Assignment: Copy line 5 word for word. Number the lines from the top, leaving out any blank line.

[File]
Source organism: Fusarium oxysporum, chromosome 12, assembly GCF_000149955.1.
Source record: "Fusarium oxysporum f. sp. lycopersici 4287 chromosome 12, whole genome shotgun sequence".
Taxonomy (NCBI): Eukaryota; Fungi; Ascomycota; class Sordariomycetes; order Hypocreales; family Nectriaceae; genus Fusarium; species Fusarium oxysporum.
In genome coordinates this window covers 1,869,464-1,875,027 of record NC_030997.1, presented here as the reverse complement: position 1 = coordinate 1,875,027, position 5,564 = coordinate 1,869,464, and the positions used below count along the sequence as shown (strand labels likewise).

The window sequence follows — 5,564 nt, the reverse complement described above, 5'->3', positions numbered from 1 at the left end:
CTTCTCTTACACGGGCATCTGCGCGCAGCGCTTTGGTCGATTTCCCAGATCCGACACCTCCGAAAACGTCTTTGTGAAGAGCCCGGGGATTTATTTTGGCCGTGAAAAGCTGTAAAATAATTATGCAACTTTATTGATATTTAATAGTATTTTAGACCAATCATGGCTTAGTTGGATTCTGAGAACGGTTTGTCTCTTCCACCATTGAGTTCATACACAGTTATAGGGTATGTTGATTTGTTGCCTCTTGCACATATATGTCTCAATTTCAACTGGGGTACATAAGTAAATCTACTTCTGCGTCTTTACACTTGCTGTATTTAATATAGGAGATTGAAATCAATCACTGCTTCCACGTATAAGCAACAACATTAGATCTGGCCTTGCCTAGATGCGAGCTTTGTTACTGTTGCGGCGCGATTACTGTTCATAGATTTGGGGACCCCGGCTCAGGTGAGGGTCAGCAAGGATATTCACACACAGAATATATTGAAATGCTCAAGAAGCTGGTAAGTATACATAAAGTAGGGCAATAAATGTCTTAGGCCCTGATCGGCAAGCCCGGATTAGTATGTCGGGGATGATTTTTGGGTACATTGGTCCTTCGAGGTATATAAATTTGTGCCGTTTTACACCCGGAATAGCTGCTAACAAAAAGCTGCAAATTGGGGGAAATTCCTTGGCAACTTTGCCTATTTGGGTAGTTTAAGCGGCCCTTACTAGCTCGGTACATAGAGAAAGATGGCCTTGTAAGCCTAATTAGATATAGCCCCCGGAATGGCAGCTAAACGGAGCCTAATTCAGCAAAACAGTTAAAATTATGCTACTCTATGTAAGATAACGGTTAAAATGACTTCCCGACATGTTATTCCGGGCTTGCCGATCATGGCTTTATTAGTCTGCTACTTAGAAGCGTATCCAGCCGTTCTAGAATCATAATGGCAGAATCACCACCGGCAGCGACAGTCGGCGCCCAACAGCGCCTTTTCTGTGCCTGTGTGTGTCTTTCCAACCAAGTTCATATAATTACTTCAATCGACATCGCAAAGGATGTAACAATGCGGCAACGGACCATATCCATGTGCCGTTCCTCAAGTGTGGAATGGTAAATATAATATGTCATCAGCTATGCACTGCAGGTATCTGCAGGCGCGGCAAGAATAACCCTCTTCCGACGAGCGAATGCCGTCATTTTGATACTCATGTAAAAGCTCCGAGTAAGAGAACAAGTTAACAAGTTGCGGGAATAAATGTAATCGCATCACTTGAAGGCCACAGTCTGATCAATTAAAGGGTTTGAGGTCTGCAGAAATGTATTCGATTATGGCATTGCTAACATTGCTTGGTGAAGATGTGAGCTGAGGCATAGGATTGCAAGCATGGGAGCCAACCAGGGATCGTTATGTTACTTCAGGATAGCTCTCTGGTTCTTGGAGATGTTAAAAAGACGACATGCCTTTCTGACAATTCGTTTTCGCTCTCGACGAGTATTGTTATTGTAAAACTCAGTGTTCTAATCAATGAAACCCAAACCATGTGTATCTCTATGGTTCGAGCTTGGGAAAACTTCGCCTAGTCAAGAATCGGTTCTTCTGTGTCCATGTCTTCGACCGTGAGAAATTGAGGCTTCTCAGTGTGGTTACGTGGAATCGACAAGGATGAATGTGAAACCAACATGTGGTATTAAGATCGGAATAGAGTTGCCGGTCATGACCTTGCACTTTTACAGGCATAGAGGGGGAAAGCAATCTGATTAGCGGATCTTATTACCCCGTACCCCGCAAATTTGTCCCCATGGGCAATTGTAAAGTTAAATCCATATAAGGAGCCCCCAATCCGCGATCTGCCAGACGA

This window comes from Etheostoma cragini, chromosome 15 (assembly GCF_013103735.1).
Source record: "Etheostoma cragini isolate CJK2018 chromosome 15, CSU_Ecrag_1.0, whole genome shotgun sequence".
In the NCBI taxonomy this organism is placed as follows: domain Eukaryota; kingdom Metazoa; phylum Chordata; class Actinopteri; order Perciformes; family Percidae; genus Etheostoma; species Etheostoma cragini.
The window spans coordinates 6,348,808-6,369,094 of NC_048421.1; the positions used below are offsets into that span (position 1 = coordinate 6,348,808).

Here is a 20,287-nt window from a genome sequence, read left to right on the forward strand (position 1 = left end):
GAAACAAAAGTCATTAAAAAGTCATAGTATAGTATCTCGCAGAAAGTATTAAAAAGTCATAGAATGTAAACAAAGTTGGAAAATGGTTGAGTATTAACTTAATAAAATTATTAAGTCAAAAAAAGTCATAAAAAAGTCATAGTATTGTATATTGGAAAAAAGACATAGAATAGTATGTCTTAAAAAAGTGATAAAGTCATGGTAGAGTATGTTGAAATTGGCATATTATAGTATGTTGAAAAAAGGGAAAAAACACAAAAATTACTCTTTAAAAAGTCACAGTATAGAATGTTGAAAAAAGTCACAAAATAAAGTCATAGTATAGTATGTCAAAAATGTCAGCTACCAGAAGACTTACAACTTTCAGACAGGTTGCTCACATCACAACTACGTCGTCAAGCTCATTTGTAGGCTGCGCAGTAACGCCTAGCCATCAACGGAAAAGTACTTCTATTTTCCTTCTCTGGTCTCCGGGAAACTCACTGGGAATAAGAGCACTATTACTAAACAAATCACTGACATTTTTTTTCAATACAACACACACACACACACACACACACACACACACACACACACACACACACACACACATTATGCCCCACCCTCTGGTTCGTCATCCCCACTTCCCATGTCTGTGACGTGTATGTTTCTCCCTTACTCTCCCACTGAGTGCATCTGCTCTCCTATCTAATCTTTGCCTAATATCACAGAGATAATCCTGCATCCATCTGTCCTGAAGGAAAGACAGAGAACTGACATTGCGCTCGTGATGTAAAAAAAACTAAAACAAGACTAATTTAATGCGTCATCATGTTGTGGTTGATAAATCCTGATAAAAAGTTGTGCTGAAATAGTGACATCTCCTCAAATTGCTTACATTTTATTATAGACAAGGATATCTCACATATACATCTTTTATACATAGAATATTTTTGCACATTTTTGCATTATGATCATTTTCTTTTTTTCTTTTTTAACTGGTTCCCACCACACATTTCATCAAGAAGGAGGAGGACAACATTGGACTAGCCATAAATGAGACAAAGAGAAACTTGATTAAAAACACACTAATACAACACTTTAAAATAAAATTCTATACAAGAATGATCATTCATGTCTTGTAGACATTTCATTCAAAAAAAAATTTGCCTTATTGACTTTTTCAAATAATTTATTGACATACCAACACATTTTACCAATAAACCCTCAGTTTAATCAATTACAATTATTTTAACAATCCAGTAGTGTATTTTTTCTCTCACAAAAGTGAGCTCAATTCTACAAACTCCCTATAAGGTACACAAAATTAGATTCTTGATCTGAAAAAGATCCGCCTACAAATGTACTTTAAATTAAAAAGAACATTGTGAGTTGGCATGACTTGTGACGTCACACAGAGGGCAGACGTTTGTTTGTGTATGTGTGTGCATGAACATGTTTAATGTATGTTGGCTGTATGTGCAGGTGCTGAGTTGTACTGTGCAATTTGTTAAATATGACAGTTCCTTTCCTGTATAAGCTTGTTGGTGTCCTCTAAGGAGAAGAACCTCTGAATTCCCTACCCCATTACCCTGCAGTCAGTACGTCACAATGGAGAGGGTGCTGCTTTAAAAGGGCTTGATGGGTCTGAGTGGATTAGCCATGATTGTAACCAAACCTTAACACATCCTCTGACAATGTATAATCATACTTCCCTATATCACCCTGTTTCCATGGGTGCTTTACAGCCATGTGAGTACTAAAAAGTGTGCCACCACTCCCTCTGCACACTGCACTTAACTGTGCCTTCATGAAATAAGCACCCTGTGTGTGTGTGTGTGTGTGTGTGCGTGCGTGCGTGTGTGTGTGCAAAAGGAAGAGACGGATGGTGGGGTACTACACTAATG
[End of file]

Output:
The window sequence follows — 5,564 nt, the reverse complement described above, 5'->3', positions numbered from 1 at the left end: